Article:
The end of March is here and it hasn’t been a month to write home about by any account.

Farmers are reporting that field conditions were actually better in February than they are now, with silage and slurry storage both tight on a lot of farms, particularly those typically at grass full-time by early to mid-March.

It’ll be a case of beg, borrow but don’t steal when it comes to sourcing silage or a home for slurry that is creeping up towards slats at a rapid rate.

Typically, many farmers would have spread, or be preparing to spread, first-cut silage fertiliser by this stage of the year, but with torrential rain, cooler than normal soil temperatures and waterlogged soils, they have rightly held off. However, a delay in fertiliser application will likely have the knock-on effect of a delay in cutting date.

With many farmers unable to get silage ground grazed off this year, the double whammy of old growth and a delay in cutting is likely to have a significant effect on first cut silage quality.

Cutting back on N

The option available to farmers really is to cut back on nitrogen (N) application in order to maintain a cutting date of mid to late May. Typically, two units of N per day will be taken up and used by the grass plant.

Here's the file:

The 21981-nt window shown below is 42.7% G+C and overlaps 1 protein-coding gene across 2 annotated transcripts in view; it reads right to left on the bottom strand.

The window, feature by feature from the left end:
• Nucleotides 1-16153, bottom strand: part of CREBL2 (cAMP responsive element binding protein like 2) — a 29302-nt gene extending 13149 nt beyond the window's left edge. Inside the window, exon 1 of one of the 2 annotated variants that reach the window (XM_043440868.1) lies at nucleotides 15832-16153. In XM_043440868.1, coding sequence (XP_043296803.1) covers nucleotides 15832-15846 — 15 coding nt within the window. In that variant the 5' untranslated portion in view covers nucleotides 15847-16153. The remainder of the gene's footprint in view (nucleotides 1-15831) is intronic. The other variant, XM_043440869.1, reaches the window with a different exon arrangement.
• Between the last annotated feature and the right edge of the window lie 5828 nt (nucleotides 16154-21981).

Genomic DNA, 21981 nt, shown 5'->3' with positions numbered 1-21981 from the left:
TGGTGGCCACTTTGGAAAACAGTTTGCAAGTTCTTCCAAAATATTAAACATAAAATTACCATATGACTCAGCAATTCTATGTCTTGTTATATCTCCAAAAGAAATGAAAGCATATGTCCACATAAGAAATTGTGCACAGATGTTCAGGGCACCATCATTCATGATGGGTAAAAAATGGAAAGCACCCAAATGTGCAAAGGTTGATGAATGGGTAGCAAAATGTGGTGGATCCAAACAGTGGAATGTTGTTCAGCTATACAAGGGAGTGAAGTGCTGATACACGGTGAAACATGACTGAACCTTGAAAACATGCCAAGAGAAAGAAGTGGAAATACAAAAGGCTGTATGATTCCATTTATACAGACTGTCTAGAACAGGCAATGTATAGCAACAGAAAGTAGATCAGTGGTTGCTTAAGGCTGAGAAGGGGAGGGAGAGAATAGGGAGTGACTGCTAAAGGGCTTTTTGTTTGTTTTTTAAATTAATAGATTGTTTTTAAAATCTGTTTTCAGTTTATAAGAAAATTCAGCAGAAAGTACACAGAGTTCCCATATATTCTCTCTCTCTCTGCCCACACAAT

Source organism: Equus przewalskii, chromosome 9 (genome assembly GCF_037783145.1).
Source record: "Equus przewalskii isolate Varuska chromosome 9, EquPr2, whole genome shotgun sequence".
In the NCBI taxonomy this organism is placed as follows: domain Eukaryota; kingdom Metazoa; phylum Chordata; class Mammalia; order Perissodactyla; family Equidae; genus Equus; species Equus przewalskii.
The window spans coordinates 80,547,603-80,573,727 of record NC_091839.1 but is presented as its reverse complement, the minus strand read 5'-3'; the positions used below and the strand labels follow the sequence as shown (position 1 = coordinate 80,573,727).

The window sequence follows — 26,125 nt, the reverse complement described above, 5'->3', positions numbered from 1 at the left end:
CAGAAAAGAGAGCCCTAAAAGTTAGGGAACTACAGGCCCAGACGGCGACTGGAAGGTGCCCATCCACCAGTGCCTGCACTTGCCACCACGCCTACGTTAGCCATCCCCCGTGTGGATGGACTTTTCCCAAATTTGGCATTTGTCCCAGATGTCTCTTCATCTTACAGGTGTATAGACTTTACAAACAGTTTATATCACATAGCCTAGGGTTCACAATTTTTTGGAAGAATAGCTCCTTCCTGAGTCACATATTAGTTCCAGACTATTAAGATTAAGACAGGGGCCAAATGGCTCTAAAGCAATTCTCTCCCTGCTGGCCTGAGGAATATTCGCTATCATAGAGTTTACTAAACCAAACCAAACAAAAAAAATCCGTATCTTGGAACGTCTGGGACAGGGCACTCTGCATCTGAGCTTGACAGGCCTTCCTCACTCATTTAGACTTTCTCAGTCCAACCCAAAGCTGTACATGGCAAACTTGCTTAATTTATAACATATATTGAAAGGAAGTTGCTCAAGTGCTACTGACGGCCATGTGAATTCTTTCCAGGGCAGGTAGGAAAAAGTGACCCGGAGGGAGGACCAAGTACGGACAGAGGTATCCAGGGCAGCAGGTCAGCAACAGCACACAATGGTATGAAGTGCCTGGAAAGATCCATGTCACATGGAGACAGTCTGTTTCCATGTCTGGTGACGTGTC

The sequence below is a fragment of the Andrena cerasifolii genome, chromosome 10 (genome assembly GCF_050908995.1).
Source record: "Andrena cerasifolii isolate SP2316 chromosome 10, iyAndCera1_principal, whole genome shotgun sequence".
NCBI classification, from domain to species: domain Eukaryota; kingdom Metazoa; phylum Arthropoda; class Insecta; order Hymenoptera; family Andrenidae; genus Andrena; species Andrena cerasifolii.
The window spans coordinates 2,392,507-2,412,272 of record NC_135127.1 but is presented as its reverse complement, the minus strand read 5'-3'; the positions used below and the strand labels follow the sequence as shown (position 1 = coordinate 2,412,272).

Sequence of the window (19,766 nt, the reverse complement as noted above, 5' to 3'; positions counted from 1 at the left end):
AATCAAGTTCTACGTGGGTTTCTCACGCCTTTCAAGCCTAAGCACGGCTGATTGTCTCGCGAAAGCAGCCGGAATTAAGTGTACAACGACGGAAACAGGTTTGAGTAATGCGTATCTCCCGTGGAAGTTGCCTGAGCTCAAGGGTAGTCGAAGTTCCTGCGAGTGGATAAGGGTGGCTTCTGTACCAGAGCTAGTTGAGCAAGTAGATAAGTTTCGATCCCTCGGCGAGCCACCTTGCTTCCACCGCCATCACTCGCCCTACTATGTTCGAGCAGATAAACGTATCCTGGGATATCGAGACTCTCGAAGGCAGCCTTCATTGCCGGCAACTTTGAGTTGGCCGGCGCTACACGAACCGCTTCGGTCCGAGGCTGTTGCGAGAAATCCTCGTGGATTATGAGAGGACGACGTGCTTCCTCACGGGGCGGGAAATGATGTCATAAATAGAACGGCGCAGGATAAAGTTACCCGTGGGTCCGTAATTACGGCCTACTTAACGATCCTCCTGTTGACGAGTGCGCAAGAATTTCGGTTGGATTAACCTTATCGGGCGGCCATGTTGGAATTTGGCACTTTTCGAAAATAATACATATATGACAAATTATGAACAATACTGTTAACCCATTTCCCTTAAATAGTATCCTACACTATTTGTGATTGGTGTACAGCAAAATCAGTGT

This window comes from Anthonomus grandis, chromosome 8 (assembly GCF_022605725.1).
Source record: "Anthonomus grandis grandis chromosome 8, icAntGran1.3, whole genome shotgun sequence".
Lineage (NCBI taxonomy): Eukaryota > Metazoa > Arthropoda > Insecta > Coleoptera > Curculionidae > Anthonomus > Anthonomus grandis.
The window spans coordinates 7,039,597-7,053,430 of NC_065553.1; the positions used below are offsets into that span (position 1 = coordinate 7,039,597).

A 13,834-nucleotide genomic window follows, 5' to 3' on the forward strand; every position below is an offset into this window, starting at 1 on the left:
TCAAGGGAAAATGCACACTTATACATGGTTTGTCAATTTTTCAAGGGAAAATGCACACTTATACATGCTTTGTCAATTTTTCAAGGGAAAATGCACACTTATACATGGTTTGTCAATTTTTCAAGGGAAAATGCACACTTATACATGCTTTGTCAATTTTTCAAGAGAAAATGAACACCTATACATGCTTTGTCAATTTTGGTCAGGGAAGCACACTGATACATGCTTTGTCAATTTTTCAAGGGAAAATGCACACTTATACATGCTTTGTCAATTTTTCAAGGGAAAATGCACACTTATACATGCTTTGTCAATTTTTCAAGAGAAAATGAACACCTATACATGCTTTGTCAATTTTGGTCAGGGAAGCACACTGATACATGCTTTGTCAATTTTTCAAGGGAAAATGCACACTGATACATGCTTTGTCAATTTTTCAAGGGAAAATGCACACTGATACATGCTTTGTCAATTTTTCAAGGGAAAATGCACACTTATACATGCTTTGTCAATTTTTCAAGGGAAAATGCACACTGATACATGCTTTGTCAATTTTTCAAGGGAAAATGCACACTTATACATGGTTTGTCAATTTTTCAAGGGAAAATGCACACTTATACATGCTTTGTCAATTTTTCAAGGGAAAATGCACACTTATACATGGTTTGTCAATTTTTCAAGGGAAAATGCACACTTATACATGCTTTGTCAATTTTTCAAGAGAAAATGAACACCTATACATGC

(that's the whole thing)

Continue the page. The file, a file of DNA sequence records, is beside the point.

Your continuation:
Assuming no slurry has been recently spread on the land (which may result in some background N sitting in soil) and the fertiliser is spread on 5 April, 50 units of N will be used up in the month of April.

All going well, an additional 30 units would be used up by 15 May, which would be the target date for many farms. Therefore, an application containing 80 units as opposed to 100 units+ may be a better option if targeting top quality first cut silage.

The above is dependent on the fertiliser being spread by 5 April and normal to good growth conditions which will use up the N that is applied.


There will likely be a knock-on effect on quantity of grass by the above option, with the other option being to target a medium to good quality silage harvest with decent bulk levels by stretching out cutting until late May to early June, though grasses will likely start to head out at that point.